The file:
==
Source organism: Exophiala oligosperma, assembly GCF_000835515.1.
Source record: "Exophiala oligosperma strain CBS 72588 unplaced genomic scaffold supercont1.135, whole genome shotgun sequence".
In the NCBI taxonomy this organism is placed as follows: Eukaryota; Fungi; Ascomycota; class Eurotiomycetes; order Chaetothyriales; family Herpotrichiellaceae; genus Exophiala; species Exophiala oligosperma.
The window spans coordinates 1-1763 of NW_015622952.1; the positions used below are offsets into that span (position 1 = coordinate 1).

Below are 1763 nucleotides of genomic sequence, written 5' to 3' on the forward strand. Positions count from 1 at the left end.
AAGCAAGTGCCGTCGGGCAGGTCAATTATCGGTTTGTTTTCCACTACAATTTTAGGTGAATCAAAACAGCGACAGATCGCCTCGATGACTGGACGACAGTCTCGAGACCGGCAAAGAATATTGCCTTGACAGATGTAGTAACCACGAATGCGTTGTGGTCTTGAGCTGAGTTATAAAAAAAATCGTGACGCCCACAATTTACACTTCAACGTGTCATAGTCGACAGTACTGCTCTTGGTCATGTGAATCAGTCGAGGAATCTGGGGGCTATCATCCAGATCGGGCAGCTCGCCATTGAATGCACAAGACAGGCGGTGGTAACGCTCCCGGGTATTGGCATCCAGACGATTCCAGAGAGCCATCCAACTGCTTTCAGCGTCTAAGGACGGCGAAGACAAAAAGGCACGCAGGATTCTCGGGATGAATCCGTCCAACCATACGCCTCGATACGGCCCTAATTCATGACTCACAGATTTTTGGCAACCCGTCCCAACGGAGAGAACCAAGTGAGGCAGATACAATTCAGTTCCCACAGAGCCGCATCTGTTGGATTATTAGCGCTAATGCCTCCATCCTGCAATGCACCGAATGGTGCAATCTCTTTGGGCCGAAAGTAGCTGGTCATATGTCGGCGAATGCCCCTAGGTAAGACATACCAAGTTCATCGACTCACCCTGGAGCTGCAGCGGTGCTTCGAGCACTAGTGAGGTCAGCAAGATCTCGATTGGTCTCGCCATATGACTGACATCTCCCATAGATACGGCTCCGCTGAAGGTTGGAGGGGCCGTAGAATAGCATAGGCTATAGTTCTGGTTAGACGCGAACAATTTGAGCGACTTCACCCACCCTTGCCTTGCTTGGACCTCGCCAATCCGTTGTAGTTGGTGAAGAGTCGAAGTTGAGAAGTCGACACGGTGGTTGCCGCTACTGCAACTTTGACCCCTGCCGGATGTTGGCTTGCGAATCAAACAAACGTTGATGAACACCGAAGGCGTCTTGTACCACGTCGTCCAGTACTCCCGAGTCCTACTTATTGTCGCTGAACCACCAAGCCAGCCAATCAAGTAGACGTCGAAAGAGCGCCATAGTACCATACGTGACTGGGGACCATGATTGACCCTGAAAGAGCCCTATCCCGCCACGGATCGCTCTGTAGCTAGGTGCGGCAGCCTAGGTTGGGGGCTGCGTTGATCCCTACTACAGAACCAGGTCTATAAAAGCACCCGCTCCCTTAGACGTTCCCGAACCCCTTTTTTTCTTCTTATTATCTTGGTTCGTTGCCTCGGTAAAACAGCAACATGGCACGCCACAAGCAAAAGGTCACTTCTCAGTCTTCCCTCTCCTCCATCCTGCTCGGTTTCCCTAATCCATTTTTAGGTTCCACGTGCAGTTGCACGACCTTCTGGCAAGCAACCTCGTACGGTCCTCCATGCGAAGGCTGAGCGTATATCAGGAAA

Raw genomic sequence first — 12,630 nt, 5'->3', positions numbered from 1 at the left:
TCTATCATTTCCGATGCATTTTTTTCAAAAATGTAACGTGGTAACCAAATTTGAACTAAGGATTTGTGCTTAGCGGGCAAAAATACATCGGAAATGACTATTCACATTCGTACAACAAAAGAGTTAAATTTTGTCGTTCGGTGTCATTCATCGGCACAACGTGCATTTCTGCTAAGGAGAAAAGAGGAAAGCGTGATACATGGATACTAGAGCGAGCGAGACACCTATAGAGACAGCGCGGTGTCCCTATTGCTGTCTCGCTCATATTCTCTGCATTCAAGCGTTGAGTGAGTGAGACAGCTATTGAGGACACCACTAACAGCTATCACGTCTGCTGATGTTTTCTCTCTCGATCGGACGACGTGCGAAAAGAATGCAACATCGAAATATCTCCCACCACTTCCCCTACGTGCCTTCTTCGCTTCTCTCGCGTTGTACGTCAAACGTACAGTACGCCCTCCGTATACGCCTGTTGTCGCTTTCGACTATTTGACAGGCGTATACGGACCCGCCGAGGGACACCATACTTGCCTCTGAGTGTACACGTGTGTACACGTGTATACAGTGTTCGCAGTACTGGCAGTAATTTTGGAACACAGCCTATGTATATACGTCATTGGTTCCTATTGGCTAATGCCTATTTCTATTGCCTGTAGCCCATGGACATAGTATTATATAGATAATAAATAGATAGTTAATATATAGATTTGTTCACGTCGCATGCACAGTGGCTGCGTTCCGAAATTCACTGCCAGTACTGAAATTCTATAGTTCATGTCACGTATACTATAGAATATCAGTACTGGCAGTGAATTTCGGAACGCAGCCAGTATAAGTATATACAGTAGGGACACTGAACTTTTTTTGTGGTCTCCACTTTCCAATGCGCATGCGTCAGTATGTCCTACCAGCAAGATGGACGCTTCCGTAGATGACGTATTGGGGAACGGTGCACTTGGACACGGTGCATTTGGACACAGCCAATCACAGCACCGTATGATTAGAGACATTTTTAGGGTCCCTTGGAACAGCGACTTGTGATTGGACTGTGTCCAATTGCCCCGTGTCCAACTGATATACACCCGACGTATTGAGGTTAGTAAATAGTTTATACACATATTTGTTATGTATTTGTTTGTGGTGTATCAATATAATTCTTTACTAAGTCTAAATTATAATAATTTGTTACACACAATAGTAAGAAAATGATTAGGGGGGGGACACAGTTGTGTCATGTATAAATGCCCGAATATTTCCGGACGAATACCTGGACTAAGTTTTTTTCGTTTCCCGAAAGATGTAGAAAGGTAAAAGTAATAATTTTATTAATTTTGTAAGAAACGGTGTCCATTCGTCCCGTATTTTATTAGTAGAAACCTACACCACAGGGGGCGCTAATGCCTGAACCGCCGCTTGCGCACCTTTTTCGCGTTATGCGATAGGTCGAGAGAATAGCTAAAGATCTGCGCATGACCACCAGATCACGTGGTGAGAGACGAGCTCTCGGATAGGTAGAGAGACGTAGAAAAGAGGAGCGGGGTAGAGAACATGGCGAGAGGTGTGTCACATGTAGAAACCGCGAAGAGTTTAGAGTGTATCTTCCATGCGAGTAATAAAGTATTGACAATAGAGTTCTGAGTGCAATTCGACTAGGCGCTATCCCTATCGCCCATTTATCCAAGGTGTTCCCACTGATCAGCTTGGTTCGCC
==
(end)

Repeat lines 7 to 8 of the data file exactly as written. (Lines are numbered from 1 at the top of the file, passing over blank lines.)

Raw genomic sequence first — 12,630 nt, 5'->3', positions numbered from 1 at the left:
TCTATCATTTCCGATGCATTTTTTTCAAAAATGTAACGTGGTAACCAAATTTGAACTAAGGATTTGTGCTTAGCGGGCAAAAATACATCGGAAATGACTATTCACATTCGTACAACAAAAGAGTTAAATTTTGTCGTTCGGTGTCATTCATCGGCACAACGTGCATTTCTGCTAAGGAGAAAAGAGGAAAGCGTGATACATGGATACTAGAGCGAGCGAGACACCTATAGAGACAGCGCGGTGTCCCTATTGCTGTCTCGCTCATATTCTCTGCATTCAAGCGTTGAGTGAGTGAGACAGCTATTGAGGACACCACTAACAGCTATCACGTCTGCTGATGTTTTCTCTCTCGATCGGACGACGTGCGAAAAGAATGCAACATCGAAATATCTCCCACCACTTCCCCTACGTGCCTTCTTCGCTTCTCTCGCGTTGTACGTCAAACGTACAGTACGCCCTCCGTATACGCCTGTTGTCGCTTTCGACTATTTGACAGGCGTATACGGACCCGCCGAGGGACACCATACTTGCCTCTGAGTGTACACGTGTGTACACGTGTATACAGTGTTCGCAGTACTGGCAGTAATTTTGGAACACAGCCTATGTATATACGTCATTGGTTCCTATTGGCTAATGCCTATTTCTATTGCCTGTAGCCCATGGACATAGTATTATATAGATAATAAATAGATAGTTAATATATAGATTTGTTCACGTCGCATGCACAGTGGCTGCGTTCCGAAATTCACTGCCAGTACTGAAATTCTATAGTTCATGTCACGTATACTATAGAATATCAGTACTGGCAGTGAATTTCGGAACGCAGCCAGTATAAGTATATACAGTAGGGACACTGAACTTTTTTTGTGGTCTCCACTTTCCAATGCGCATGCGTCAGTATGTCCTACCAGCAAGATGGACGCTTCCGTAGATGACGTATTGGGGAACGGTGCACTTGGACACGGTGCATTTGGACACAGCCAATCACAGCACCGTATGATTAGAGACATTTTTAGGGTCCCTTGGAACAGCGACTTGTGATTGGACTGTGTCCAATTGCCCCGTGTCCAACTGATATACACCCGACGTATTGAGGTTAGTAAATAGTTTATACACATATTTGTTATGTATTTGTTTGTGGTGTATCAATATAATTCTTTACTAAGTCTAAATTATAATAATTTGTTACACACAATAGTAAGAAAATGATTAGGGGGGGGACACAGTTGTGTCATGTATAAATGCCCGAATATTTCCGGACGAATACCTGGACTAAGTTTTTTTCGTTTCCCGAAAGATGTAGAAAGGTAAAAGTAATAATTTTATTAATTTTGTAAGAAACGGTGTCCATTCGTCCCGTATTTTATTAGTAGAAACCTACACCACAGGGGGCGCTAATGCCTGAACCGCCGCTTGCGCACCTTTTTCGCGTTATGCGATAGGTCGAGAGAATAGCTAAAGATCTGCGCATGACCACCAGATCACGTGGTGAGAGACGAGCTCTCGGATAGGTAGAGAGACGTAGAAAAGAGGAGCGGGGTAGAGAACATGGCGAGAGGTGTGTCACATGTAGAAACCGCGAAGAGTTTAGAGTGTATCTTCCATGCGAGTAATAAAGTATTGACAATAGAGTTCTGAGTGCAATTCGACTAGGCGCTATCCCTATCGCCCATTTATCCAAGGTGTTCCCACTGATCAGCTTGGTTCGCC